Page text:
Many parents visit to introduce their children to Scottish history and their heritage, which the knowledgeable guides, many of them retired teachers, highlight by pointing out objects and stories of particular interest to children.
There is a quiz book to stimulate their interest, and for younger children there is a challenge to find a peacock or peacock-related item in each room.
There is plenty more fun outside too. Pick up one of the woodland walk leaflets from the car park or the house. These show marked trails and some of the plants and wildlife that might be seen along the way. Ranger-led guided walks can also be booked and are advertised from time to time. The grounds provide a great outdoor space for children, with two picnic areas, a woodland walk up to the tower on the hill and a circular walk around the estate for the more energetic.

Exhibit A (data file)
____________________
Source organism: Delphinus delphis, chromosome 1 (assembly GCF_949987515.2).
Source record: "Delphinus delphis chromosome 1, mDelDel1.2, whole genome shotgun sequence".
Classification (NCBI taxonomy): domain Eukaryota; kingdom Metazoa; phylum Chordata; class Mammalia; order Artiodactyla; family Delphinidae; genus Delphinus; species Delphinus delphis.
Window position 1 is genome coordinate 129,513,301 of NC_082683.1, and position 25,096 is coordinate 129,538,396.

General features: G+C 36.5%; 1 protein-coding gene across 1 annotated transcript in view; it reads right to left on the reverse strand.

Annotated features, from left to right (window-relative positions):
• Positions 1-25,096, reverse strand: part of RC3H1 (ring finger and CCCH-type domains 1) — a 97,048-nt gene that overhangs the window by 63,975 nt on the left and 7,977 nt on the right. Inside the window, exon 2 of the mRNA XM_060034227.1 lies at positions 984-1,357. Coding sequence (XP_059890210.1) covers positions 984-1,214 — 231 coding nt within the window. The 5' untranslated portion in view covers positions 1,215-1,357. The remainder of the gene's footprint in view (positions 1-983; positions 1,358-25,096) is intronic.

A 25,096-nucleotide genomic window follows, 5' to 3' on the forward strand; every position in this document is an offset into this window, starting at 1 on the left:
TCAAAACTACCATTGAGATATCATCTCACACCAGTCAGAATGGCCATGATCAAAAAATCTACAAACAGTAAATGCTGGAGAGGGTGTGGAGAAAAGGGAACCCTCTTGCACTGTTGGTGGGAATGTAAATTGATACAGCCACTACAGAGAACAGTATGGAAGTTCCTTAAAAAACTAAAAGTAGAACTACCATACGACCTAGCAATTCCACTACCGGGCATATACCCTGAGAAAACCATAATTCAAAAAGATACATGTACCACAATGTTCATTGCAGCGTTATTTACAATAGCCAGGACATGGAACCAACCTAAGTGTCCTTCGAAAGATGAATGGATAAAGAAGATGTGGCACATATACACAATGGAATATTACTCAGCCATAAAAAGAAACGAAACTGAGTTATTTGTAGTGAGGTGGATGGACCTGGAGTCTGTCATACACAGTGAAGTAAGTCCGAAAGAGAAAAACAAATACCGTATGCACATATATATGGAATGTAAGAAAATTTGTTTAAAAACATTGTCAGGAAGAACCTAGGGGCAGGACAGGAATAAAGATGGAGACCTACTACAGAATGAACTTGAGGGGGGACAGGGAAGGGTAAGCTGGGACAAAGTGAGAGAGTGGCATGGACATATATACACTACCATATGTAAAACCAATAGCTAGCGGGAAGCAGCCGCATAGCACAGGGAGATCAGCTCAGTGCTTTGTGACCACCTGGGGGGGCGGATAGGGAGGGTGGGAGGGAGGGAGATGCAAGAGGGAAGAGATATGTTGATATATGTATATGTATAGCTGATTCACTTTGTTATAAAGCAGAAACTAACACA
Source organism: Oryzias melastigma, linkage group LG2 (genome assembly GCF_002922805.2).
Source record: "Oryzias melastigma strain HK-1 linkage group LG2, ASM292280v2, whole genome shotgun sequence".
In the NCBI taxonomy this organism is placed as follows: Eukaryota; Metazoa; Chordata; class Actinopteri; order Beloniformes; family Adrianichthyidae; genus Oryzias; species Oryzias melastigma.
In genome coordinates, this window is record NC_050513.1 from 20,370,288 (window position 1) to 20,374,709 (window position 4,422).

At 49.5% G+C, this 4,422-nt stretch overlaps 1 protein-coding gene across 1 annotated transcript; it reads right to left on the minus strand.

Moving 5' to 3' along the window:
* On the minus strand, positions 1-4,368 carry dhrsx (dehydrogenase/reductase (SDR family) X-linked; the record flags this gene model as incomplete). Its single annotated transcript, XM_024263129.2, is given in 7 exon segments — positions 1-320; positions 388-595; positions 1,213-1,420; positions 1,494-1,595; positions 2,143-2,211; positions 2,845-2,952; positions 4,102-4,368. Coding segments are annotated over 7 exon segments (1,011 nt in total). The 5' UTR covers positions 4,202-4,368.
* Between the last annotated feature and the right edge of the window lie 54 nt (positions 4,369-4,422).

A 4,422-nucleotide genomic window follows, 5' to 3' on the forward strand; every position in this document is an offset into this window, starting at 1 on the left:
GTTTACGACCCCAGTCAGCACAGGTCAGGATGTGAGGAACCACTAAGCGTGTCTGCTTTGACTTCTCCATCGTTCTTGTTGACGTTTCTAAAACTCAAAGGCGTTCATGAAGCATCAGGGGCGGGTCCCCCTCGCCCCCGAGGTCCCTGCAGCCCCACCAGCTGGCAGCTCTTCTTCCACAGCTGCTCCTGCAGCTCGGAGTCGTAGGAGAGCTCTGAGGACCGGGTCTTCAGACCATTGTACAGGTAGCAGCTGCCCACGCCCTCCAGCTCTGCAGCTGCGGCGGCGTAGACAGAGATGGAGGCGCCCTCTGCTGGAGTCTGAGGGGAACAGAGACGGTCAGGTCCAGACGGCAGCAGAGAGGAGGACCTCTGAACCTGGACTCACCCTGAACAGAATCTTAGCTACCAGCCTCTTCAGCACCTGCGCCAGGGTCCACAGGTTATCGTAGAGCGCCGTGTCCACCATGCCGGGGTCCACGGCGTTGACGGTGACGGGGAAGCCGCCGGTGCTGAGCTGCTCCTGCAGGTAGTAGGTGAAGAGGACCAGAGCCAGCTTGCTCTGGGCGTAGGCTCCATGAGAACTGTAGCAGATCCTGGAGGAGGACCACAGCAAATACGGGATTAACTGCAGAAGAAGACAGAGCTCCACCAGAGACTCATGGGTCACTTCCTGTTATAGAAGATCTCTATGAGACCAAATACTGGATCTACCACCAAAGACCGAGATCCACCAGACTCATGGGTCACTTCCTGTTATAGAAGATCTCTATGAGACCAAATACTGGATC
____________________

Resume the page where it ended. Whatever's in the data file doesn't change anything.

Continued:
Fine herds of cattle and sheep graze in the parkland and peacocks and peahens proudly pace around the grounds, which is why visitors are advised to keep dogs on a lead at all times.
Did you know?
The property features parkland of over 200 acres with magnificent panoramic views of Central Scotland to the north across the Forth and to the south to the Pentland Hills